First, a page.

Anyway, my 15mo DS LOVES fruit above everything else. He will only pick at most of what we offer but you give him fruit and he goes to town. (He does also love beans and a few other foods, but mostly it's fruit). What I've been doing, since he's still mostly BF, is just continue to give him some of whatever we're eating, but we've also started eating more fruit... So I guess kind of a compromise. We give him the 'meal' we're all eating plus a side of fruit (but not an excessive amount, so he still ends up eating some of the meal too). We also give him 1-2 snacks a day that are fruit (other snacks are not fruit).
post #10 of 33
i think fruit should really be more of a small snack/once or twice a day, then a main staple of anyone's diet. its important when kids get older to eat fruits and veggies but i think in our culture we are apt to go for sweets including fruit rather then veggies when lots of veggies have more nutrients per serving then equivalent amounts of fruit. the sugar in fruit provides a quick boost in blood sugar in our bodies, which provides energy, but it isnt a sustaining energy and this blood glucose surge can cause a blood sugar low which results in cravings for more sugary foods, and this sugar crash will be more pronounced if you arent eating protiens and fats with the sugarry foods...

babies especially need to eat fats, even the fat-phobic medical docs agree babies do need fat. its particularly important if baby is not breastfed as breastmilk is very high in fats, including saturated fats. under age two, i personally believe we should provide a lot of healthy organic fats, protiens and whole foods including fruits and vegetables, but the fruits especially should be a smaller part of a babys diet then fat or protien. children will generally eat what is offered at age 1, so if you are always offering fruit, her tatstes are accustomed to that. my daughter is 1.5 and loves meats of all kinds, and enjoys fruits in small portions daily. she isnt big on veggies mostly because she has a hard time chewing them. she loves cheese, eggs with salsa, whole milk plain yogurt (no or extremely small amount of natural sweetener).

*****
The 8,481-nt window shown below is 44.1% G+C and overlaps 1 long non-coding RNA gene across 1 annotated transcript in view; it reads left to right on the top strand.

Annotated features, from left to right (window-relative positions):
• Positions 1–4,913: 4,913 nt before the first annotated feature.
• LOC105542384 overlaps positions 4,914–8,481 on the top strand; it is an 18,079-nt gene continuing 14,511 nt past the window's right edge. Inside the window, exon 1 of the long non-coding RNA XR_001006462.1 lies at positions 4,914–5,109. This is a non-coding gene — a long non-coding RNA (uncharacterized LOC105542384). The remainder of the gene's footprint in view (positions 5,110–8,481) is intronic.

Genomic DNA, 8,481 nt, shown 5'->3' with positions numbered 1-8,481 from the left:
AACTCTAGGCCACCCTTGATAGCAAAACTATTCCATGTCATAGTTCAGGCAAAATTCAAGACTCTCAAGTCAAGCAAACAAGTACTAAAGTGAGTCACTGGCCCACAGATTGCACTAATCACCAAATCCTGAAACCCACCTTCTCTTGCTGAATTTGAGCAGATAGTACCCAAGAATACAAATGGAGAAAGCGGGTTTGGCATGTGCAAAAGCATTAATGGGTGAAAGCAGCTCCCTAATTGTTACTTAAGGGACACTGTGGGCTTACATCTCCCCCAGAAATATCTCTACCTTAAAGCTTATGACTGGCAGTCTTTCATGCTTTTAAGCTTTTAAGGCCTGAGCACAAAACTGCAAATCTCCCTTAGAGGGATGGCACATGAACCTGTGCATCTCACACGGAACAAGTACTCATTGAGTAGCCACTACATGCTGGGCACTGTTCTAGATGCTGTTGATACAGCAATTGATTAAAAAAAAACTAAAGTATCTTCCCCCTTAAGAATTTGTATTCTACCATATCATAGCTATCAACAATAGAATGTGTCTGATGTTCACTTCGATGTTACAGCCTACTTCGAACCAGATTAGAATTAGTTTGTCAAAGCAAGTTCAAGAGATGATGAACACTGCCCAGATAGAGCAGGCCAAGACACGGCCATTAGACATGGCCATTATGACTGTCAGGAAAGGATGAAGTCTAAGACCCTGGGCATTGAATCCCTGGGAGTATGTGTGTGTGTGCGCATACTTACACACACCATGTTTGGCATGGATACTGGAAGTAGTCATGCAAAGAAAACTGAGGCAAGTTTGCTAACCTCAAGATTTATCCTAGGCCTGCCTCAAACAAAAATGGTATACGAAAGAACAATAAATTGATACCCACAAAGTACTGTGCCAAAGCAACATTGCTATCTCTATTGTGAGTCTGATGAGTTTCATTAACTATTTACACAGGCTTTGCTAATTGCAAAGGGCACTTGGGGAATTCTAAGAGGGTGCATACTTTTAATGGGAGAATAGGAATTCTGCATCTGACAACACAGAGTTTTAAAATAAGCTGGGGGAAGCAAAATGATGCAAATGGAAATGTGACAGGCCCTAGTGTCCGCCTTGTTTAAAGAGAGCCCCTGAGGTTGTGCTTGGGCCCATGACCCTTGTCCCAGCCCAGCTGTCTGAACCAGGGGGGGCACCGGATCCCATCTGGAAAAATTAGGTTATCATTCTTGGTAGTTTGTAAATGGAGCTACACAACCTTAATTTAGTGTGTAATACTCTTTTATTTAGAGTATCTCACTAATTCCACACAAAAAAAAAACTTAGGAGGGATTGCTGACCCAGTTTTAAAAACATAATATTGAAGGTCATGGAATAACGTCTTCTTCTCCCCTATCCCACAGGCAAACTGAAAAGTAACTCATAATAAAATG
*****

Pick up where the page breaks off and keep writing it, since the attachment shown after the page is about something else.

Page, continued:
post #11 of 33
Honestly, I have to say that given your examples, I'd much rather she eat the fruit... bread, pasta, rice, tortillas - none of them have the nutrients that fruit does.

Yes, she is not getting the balance that she needs. But you say she'll drink milk - honestly instead of milk, I'd be giving her formula until her foods improve, so at least you know she's getting the nutrition she needs.

As for the rest, keep offering her foods in different forms. Beans, cheese, eggs (I'm assuming you're veg, since there's not one example of meat in that list) - make sure that there's plenty of fat added to them, since fat is so crucial at this point.

Until she starts eating a fair bit of protein and fat on her own, I'd keep her on formula. And I'd lay off the starches - they're not necessary, you'd be better off trying to get her to eat veggies and protein sources, at least she'll be getting much-needed nutrients from them. And you won't be trading one problem for another - I can't tell you how many times I've seen moms come on here distressed because their kids will only eat bread, pasta, etc., and won't touch anything else.

ETA - also, at 12 mos she doesn't have the ability to digest grains anyway, so they're nutritionally empty filler.
post #12 of 33
I just read the LLL book My Child Won't Eat! and was surprised by how little a child that age actually needs to eat. Keep in mind that a child's rate of growth significantly decreases in the second year, so her caloric needs are probably less even though she's bigger and more active than a baby.